"The NHS will last as long as there are folk left with the faith to fight for it"
Aneurin Bevan

Friday, 12 November 2010

Parliamentary Reboot

I am just reading Johann Hari's piece from today in the Indy. Talking about Clegg's numerous U-turns (notably about tuition fees and cutting the deficit this year, but actually about most of the LibDem manifesto) Hari makes this point:
Clegg may well be committing political suicide. He represents Sheffield Hallam, the only seat in South Yorkshire not held by Labour. It has a huge population of students and workers at Sheffield Forgemasters – which his government has effectively bankrupted. It is now probable he will lose his seat. Nationally, more than half of his party’s supporters say he has “sold out”. They are skidding down the slaughterhouse tube of the Australian Democrats, a long-standing centre-left party who installed a right-wing government in power and were promptly euthanized by the electorate.
All of this is true, but there is something else to consider. Clegg's constitution bill will cut the number of MPs by 50. This will not be an even cut since many of the Lib Dem seats in Scotland will be left at the current size (for good reason, they are sparsely populated areas and increasing the numbers of constituents will make it far more difficult for the MP to represent them all). This will mean that there will be huge changes to constituencies and in some cases the new seats will have no resemblance to any of the old seats.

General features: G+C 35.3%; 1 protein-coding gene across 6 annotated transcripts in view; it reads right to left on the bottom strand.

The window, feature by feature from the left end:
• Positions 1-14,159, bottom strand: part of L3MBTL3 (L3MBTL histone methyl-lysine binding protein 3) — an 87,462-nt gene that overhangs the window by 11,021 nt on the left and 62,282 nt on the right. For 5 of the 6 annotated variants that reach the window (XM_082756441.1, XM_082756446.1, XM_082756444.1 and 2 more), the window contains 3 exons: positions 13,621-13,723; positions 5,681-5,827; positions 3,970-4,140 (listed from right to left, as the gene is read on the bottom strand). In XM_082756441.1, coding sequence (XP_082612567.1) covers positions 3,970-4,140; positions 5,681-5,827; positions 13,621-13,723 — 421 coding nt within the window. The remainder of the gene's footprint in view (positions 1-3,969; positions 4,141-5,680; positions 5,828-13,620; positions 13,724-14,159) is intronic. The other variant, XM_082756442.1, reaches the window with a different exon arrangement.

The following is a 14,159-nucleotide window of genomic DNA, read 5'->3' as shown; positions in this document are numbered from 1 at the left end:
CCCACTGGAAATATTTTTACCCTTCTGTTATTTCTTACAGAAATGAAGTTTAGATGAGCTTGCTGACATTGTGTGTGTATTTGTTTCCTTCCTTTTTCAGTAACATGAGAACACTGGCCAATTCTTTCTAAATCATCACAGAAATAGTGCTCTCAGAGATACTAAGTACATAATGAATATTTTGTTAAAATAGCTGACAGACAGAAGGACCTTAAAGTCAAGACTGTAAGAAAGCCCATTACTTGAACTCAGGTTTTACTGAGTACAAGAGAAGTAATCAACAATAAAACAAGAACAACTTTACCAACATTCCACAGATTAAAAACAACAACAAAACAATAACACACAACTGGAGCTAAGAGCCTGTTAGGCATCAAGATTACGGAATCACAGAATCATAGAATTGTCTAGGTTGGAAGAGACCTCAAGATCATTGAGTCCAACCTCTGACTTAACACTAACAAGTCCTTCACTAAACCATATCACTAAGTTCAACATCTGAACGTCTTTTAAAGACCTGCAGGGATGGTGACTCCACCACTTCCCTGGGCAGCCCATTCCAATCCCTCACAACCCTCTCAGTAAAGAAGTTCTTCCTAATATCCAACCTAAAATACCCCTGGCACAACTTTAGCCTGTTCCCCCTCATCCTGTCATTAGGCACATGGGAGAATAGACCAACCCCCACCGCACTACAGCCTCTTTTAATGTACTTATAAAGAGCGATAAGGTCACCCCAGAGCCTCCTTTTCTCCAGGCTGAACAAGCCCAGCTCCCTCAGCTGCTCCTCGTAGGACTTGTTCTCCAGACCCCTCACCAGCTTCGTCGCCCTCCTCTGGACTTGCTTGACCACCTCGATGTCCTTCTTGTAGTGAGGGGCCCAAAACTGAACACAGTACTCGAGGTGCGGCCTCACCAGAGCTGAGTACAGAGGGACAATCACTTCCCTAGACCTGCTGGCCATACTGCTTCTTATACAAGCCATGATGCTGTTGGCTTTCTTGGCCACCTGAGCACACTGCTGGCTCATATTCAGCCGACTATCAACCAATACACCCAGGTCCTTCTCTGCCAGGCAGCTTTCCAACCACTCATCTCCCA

I imagine that when this bill is passed there will be a scramble for seats, but since no one really knows the effect of this change, we can regard it as a kind of parliamentary reboot. Don't expect the new constituencies to have the candidates that stood in one of the old constituencies that it is made from. It is quite conceivable for a politician currently on the national stage to be selected in another, more safe seat. (Of course, the more senior you are, the higher priority you are for a safe seat.)

I think this is what Clegg will do. He is the leader of the party and will make sure that he gets into the next parliament. Clegg will pick a Lib Dem stronghold (West Country?) and then the natural candidate, the sitting MP of one of the old constituencies, will fall on his/her sword to be kicked upstairs to the House of Lords after 2015. The redrawn boundaries will be spun to us as a huge constitutional change (mainly by Clegg, who will try to bask in his self-generated glory) and so it will be treated as an honourable reason to move to a safer area of the country.

Clegg won't be the only senior politician to do it, politicians from all parties will.

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